Mountain News: 

Banff-Lake Louise plan to target Chinese

Compiled by Allen Best

BANFF, Alberta — The Banff, Lake Louise Tourism Bureau is beginning to target skiers from Korea, China, and Mexico.

Across the West, tourism businesses have becoming increasingly aware of the potentially staggering impact of tourists from China. The door for Canadian resorts will open when the Chinese government grants "approved destination status," which the Canadian Tourism Commission expects will happen soon.

However, a story in the Globe and Mail this week stated that China was withholding approved destination status for Canada as punishment for Canada not turning over China’s most wanted fugitive, Lai Changxing. Lai has claimed refugee status and fought a lengthy legal battle to avoid deportation. China says he was involved in one of the biggest corruption scandals in the country’s history.

In the five years since Canada began negotiating approved destination status 63 other countries have concluded the same agreement in much less time, according to the Globe and Mail.

Approved destination status allows a country to advertise tourism in China and to receive Chinese tour groups.

Last year China passed Japan as the biggest Asian tourism source, with 24 million Chinese travelling abroad. One study cited by the Globe and Mail estimated that 1.9 million Chinese tourists would be keen to visit Canada if permitted. However, without approved destination status only about 75,000 Chinese visit Canada each year, most on business.

Ski resorts in the Banff area have also begun courting Mexicans, who already frequent eastern Canada (as well as Colorado) resorts in large numbers.

Meanwhile, reports the Rocky Mountain Outlook, the Banff-area resorts hope to continue to grow their existing strong markets. British skiers represent close to 40 per cent of destination skiers, while air service from Germany has improved. Meanwhile, Japan’s economy, although still sub-par, is finally recovering.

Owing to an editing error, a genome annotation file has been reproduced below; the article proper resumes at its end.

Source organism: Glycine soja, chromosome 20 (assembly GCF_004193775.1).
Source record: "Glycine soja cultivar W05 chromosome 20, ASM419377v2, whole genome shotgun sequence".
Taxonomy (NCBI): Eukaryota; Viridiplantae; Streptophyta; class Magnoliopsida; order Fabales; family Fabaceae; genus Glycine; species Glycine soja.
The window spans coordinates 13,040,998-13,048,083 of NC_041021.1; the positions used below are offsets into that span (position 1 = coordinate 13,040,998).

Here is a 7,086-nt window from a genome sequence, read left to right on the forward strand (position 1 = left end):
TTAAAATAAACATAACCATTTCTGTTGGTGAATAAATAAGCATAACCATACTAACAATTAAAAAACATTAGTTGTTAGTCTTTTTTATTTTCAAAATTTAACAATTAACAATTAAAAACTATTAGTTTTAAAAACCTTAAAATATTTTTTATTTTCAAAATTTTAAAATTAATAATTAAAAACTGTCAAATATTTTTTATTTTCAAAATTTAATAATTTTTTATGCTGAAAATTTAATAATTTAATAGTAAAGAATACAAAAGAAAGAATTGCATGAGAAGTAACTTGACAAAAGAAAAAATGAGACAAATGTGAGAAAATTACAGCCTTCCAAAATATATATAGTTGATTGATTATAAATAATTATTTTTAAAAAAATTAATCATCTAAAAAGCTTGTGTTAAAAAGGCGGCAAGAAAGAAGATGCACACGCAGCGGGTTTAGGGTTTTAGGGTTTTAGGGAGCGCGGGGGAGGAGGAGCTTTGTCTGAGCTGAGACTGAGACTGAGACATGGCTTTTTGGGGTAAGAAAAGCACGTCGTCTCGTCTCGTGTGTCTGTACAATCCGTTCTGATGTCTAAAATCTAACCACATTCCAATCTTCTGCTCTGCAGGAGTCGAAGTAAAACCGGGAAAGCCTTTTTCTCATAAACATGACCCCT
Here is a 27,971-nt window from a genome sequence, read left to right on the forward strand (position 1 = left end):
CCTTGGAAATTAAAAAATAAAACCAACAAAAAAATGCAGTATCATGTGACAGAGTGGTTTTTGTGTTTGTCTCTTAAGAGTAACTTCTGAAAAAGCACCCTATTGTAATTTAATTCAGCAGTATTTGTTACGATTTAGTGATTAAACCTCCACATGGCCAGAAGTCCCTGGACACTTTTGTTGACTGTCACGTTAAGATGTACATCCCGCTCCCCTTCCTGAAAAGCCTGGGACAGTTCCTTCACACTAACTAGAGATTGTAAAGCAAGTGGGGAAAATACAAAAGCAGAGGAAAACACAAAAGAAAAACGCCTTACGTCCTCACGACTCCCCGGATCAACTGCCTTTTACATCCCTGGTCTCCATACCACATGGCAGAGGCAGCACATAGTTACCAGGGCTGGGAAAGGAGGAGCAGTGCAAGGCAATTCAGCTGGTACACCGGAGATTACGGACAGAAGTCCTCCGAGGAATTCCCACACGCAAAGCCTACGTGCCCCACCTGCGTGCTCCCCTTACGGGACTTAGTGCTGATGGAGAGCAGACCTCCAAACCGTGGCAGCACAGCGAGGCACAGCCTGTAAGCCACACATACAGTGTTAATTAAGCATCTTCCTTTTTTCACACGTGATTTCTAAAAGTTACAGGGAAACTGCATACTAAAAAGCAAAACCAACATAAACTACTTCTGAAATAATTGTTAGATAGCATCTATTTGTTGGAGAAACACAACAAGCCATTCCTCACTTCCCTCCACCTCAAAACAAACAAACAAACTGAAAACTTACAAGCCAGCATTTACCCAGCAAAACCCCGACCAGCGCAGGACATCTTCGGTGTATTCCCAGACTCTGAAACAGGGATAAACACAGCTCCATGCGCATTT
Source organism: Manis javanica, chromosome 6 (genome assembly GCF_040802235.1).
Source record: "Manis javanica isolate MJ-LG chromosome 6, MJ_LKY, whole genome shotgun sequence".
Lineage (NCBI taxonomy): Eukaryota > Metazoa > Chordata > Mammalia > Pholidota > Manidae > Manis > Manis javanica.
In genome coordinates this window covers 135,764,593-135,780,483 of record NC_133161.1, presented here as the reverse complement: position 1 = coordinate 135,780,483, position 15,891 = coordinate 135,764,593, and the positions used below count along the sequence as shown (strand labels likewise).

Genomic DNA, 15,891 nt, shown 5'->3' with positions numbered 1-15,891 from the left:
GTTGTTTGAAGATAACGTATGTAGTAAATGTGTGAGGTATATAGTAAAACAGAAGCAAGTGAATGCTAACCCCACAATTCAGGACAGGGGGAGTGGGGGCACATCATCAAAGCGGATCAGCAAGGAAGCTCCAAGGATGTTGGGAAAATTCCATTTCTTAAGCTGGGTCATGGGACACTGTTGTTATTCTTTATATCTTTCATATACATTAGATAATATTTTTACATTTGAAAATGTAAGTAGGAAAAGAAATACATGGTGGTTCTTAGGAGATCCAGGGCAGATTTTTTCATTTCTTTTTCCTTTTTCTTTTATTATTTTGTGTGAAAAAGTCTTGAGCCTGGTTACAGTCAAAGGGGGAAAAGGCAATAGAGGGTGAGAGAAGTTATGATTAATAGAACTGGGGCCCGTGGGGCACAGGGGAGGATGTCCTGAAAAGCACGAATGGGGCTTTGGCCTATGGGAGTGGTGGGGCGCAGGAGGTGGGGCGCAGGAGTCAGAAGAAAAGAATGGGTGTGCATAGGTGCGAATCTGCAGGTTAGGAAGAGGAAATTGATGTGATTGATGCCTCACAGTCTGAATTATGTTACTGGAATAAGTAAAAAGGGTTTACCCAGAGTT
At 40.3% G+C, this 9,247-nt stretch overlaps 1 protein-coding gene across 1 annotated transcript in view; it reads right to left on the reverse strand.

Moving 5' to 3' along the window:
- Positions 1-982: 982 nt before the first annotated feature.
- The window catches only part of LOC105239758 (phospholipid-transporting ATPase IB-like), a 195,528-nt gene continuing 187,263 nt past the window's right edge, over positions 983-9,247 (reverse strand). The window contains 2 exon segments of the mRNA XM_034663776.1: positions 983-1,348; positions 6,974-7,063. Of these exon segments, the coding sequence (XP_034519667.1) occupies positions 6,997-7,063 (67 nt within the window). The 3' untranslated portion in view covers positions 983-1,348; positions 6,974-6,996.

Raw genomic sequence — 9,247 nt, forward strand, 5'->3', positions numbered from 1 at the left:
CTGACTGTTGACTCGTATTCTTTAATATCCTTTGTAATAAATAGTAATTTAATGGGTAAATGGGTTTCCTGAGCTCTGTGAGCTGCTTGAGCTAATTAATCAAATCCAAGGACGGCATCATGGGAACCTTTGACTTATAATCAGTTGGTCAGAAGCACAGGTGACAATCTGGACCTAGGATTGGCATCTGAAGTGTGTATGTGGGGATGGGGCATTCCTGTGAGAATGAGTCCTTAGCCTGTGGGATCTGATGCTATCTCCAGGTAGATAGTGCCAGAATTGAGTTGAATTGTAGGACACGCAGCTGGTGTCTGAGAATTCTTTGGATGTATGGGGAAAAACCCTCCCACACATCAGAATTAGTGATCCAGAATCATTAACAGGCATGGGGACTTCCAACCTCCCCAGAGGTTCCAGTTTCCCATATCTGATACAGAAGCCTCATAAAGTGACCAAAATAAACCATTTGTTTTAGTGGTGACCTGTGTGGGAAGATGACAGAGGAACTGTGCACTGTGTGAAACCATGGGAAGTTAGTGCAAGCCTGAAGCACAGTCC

But Canadian resorts have their hands full, most importantly because of the strength of the Canadian dollar. While business and conference markets are expected to grow 10 per cent in the United States this year, little of that money is expected to find its way to Canada. Moreover, Canadians looking to make their dollars go further are likely to head south of the border.

Gay ski week numbers sliding

ASPEN, Colo. — In its 28 th year, the Aspen Gay and Lesbian Ski Week was attracting fewer skiers than before even if it remains bigger than other gay ski weeks that are staged at resorts across the West.

Whistler’s event, now in its 13 th year, is probably the biggest, with 40 parties and other productions spread across seven days. There are also gay skier weeks at Mammoth Mountain and in Summit County, both in Colorado (Breckenridge, et al) and in Utah (Park City, et al). As well, Telluride has a gay week.

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